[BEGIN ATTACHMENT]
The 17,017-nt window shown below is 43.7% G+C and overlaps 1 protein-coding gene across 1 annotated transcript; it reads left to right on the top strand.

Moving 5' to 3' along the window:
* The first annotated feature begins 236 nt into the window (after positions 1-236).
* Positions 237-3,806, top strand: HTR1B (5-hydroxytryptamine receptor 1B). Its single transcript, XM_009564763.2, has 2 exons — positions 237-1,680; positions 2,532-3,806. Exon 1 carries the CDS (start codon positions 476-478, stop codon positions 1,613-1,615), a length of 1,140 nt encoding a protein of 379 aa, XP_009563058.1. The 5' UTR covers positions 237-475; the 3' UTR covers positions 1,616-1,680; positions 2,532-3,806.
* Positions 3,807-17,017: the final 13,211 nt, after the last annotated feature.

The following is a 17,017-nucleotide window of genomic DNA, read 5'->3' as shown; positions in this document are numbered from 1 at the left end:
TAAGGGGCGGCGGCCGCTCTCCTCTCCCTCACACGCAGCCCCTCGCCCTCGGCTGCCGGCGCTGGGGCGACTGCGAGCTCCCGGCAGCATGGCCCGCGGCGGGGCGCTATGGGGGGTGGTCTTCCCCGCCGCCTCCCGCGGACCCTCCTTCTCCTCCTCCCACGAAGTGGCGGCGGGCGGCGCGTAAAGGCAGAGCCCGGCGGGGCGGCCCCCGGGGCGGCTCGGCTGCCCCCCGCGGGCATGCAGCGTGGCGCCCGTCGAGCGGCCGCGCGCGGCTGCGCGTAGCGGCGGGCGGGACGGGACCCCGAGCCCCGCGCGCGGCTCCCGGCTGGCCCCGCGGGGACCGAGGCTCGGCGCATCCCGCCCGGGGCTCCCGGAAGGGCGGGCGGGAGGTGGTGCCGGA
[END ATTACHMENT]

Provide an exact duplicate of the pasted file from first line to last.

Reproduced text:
The 17,017-nt window shown below is 43.7% G+C and overlaps 1 protein-coding gene across 1 annotated transcript; it reads left to right on the top strand.

Moving 5' to 3' along the window:
* The first annotated feature begins 236 nt into the window (after positions 1-236).
* Positions 237-3,806, top strand: HTR1B (5-hydroxytryptamine receptor 1B). Its single transcript, XM_009564763.2, has 2 exons — positions 237-1,680; positions 2,532-3,806. Exon 1 carries the CDS (start codon positions 476-478, stop codon positions 1,613-1,615), a length of 1,140 nt encoding a protein of 379 aa, XP_009563058.1. The 5' UTR covers positions 237-475; the 3' UTR covers positions 1,616-1,680; positions 2,532-3,806.
* Positions 3,807-17,017: the final 13,211 nt, after the last annotated feature.

The following is a 17,017-nucleotide window of genomic DNA, read 5'->3' as shown; positions in this document are numbered from 1 at the left end:
TAAGGGGCGGCGGCCGCTCTCCTCTCCCTCACACGCAGCCCCTCGCCCTCGGCTGCCGGCGCTGGGGCGACTGCGAGCTCCCGGCAGCATGGCCCGCGGCGGGGCGCTATGGGGGGTGGTCTTCCCCGCCGCCTCCCGCGGACCCTCCTTCTCCTCCTCCCACGAAGTGGCGGCGGGCGGCGCGTAAAGGCAGAGCCCGGCGGGGCGGCCCCCGGGGCGGCTCGGCTGCCCCCCGCGGGCATGCAGCGTGGCGCCCGTCGAGCGGCCGCGCGCGGCTGCGCGTAGCGGCGGGCGGGACGGGACCCCGAGCCCCGCGCGCGGCTCCCGGCTGGCCCCGCGGGGACCGAGGCTCGGCGCATCCCGCCCGGGGCTCCCGGAAGGGCGGGCGGGAGGTGGTGCCGGA